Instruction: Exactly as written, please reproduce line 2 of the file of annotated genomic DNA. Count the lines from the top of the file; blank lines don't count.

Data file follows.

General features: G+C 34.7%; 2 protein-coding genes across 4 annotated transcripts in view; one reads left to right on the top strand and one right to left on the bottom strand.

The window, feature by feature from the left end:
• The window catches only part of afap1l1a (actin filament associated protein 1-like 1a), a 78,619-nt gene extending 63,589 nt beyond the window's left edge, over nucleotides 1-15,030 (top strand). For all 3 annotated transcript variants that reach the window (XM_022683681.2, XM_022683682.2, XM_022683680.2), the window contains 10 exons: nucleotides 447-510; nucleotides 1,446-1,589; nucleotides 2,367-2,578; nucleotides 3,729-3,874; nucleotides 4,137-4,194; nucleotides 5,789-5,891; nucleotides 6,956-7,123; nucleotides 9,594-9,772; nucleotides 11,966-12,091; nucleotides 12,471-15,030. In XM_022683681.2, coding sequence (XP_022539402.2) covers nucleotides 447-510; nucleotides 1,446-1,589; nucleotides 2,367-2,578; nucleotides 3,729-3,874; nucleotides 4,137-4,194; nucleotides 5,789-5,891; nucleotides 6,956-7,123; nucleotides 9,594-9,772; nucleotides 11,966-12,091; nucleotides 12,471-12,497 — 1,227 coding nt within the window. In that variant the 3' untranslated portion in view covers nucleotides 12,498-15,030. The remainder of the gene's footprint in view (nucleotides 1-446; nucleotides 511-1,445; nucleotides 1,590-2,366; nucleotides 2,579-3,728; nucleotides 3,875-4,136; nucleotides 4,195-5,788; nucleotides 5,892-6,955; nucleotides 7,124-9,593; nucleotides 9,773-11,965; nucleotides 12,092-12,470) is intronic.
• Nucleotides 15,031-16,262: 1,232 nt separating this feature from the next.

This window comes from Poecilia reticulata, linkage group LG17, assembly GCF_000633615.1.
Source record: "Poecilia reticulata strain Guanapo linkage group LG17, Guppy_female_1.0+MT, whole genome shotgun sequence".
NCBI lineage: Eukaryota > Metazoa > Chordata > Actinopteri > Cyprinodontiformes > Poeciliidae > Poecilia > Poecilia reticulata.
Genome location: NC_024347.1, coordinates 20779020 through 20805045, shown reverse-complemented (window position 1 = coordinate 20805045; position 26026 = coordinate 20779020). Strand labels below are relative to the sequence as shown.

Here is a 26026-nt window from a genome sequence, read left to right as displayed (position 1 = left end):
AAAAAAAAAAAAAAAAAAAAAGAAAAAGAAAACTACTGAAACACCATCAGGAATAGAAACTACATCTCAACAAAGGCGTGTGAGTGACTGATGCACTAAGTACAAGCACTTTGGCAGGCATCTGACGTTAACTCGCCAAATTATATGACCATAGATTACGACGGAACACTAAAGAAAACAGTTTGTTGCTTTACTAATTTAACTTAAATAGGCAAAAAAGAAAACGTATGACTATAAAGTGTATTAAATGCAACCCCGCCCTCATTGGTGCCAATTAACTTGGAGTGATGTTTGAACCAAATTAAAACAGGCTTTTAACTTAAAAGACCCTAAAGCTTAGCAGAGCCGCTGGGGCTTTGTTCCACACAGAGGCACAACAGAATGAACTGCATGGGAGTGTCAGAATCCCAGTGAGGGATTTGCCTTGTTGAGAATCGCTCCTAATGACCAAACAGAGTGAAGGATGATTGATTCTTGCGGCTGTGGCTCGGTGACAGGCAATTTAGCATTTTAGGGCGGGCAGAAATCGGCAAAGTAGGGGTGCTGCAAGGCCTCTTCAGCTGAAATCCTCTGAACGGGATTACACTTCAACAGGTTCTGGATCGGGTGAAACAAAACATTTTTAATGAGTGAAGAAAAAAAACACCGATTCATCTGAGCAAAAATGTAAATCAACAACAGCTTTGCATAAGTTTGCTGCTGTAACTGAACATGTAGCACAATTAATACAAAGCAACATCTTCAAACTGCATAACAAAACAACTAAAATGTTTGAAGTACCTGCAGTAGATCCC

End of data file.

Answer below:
The window, feature by feature from the left end: